Issue: How to enable Local Security Authority (LSA) Protection in Windows 11?
Hello, I have heard about a security feature in Windows known as Local Security Authority, but I am not sure whether I need it. If yes, I would like to enable it – I am not sure how, however.
The Local Security Authority (LSA) is a component of the Windows operating system that is responsible for handling security-related tasks. These tasks include authenticating users, managing security policies, and enforcing security on the local computer.
The LSA is responsible for creating and maintaining the security contexts of all processes running on a system, as well as managing the access tokens that are used to identify a user or process. It also communicates with other security components of Windows, such as the Security Accounts Manager (SAM) and the Active Directory, to authenticate users and manage security policies.
The Local Security Authority (LSA) in Windows provides several benefits for managing security on a local computer:
- Authentication: it is responsible for authenticating users who are trying to log on to the local computer. It communicates with other security components, such as the Security Accounts Manager (SAM) and the Active Directory, to ensure that the user is valid and has the appropriate access rights.
- Security Policies: manages and enforces security policies on the local computer. These policies control settings such as password complexity, account lockout, and auditing.
- Access Tokens: creates and manages access tokens for each user and process running on the system. These tokens are used to identify the user or process and determine what resources they have access to.
- Security Contexts: creates and maintains the security contexts of all processes running on the system. This ensures that each process is running in a secure environment and that it has the appropriate access rights.
- Auditing: The LSA tracks and records security-related events on the local computer, such as successful and failed login attempts. This helps to identify and troubleshoot security issues.
If you want to protect your Windows operating system from attackers, you should enable Local Security Authority in Windows, and in this article, we explain how to do precisely that.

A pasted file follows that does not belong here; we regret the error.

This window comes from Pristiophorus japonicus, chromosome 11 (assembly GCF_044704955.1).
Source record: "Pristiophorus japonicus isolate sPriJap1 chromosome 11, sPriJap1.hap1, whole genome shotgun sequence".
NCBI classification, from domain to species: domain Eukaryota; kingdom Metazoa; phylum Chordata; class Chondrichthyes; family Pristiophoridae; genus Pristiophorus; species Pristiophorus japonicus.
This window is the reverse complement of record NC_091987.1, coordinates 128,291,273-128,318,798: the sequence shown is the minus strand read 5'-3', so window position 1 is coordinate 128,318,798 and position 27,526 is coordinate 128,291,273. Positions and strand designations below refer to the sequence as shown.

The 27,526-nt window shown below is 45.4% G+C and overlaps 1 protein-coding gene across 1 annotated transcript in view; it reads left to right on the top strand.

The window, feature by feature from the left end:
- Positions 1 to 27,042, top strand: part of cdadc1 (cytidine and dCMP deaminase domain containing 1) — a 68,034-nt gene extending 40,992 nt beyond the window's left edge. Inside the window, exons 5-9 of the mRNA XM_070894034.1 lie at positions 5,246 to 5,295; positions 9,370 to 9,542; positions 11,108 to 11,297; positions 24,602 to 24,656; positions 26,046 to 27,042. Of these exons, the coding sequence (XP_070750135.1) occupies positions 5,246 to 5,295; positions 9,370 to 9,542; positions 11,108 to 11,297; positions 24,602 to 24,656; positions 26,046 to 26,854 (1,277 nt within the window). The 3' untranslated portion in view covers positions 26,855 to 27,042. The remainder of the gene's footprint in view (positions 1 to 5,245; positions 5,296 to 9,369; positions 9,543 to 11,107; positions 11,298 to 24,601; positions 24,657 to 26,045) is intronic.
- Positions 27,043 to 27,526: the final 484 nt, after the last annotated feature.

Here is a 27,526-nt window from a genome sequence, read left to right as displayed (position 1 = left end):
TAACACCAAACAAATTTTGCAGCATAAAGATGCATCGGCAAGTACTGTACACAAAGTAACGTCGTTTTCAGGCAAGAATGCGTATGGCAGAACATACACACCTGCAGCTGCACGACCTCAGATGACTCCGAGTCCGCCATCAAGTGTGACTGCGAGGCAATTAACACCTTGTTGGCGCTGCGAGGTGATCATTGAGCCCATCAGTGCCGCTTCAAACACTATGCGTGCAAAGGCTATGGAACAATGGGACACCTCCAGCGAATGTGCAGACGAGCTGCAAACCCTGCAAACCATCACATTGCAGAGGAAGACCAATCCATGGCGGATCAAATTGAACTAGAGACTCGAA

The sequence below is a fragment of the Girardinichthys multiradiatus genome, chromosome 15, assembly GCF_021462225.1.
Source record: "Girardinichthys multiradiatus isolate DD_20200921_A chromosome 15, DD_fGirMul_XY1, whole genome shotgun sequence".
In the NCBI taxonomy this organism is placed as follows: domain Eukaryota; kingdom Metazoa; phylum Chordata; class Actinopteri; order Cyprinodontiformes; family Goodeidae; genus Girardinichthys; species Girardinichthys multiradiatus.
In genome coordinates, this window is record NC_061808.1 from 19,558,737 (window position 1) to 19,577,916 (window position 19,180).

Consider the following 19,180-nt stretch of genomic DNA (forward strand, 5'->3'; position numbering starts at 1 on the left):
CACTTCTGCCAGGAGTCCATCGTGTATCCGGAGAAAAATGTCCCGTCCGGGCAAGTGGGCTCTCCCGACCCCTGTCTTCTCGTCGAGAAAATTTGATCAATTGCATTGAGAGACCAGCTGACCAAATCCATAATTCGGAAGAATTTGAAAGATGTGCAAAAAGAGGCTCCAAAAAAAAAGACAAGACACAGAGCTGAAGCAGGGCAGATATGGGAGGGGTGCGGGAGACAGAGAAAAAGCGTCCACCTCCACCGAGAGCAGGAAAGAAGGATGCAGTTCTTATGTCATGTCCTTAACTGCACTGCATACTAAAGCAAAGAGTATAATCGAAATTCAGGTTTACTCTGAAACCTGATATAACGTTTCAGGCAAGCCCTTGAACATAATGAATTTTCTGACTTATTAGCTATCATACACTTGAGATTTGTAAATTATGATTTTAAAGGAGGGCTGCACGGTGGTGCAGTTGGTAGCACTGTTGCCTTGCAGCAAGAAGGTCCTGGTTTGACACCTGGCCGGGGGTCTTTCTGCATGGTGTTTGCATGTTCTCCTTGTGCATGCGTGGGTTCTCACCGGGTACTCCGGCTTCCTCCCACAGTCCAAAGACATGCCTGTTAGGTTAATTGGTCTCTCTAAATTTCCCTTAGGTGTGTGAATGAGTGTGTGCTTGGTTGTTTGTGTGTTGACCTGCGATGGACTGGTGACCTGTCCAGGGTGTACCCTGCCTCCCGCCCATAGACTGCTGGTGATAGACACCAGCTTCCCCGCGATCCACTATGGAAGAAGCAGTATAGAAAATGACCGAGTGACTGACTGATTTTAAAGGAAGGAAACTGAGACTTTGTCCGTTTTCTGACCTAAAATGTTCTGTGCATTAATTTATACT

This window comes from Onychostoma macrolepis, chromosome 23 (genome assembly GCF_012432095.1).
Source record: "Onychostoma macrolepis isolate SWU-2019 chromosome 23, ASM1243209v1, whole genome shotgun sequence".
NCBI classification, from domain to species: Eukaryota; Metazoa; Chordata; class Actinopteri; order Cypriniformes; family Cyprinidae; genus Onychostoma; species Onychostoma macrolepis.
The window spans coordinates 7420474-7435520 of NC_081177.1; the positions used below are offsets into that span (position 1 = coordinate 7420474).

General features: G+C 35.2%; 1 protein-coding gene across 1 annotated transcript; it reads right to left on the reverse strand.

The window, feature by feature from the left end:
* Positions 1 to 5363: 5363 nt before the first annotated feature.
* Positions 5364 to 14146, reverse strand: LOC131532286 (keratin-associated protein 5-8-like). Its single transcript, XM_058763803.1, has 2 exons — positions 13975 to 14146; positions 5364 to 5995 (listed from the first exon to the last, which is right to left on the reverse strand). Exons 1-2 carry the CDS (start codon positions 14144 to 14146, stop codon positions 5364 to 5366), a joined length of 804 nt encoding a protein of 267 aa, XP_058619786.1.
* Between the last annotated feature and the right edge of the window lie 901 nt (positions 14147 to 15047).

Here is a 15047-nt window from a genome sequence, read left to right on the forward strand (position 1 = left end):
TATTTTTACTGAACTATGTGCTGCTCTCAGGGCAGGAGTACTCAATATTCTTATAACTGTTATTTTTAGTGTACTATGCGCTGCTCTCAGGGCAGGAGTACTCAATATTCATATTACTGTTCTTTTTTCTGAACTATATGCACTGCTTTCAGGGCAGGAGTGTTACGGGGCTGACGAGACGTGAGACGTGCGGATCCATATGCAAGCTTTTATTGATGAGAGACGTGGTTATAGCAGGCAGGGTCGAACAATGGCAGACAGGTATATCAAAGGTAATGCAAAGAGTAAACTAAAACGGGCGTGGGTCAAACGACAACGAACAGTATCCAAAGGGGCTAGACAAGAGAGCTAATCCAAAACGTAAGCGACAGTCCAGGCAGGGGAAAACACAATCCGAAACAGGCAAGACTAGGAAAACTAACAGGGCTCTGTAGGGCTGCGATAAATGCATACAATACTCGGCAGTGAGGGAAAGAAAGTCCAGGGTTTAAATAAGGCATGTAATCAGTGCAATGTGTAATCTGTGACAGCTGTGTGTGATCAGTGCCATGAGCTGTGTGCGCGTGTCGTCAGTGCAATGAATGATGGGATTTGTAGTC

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1. Enable via Windows Security
Windows Security serves as a centralized location for all your security needs, allowing you to safeguard your personal information and network settings. It offers features such as virus scanning, account protection, device optimization, and control over apps and browsers.
- Open the system tray by clicking the Show hidden icons button (next to the time and date).
- Double-click the Windows Security icon.
- Click on the Navigation button at the top-left corner of the window.
- Select Device Security.
- Toggle the switch next to the Local Security Authority protection section to the right to the On position.
- User Account Control will ask if you want to make changes – click Yes.
- Restart your computer.
2. Enable LSA via Registry Editor
Before proceeding with the next step, make sure you back up your registry database.
- Type regedit in Windows search and press Enter.
- When User Account Control shows up, click Yes.
- Click File > Export.
- Under Export Range, select All and save the backup in your desired destination.
- Next, go to the following location (you can simply copy-paste the text below into the path bar):
- On the right side of the window, find the RunAsPPL entry and double-click it.
- Set the value to 1 and click OK.
- Finally, restart your device.
3. Use Local Group Policy
Using Local Group Policy Editor is another way to implement Local Security Authority on your system. Follow these steps:
- Type Group policy in Windows search and hit Enter
- Go to the following location:
Local Computer Policy > Computer Configuration > Administrative Templates > System > Local Security Authority
- On the right side of the window, right-click the Configure LSASS to run as a protected process and pick Edit.
- Choose Enabled
- Under Options, select Enabled with UEFI Lock, then click Apply and OK.
- Restart your device.
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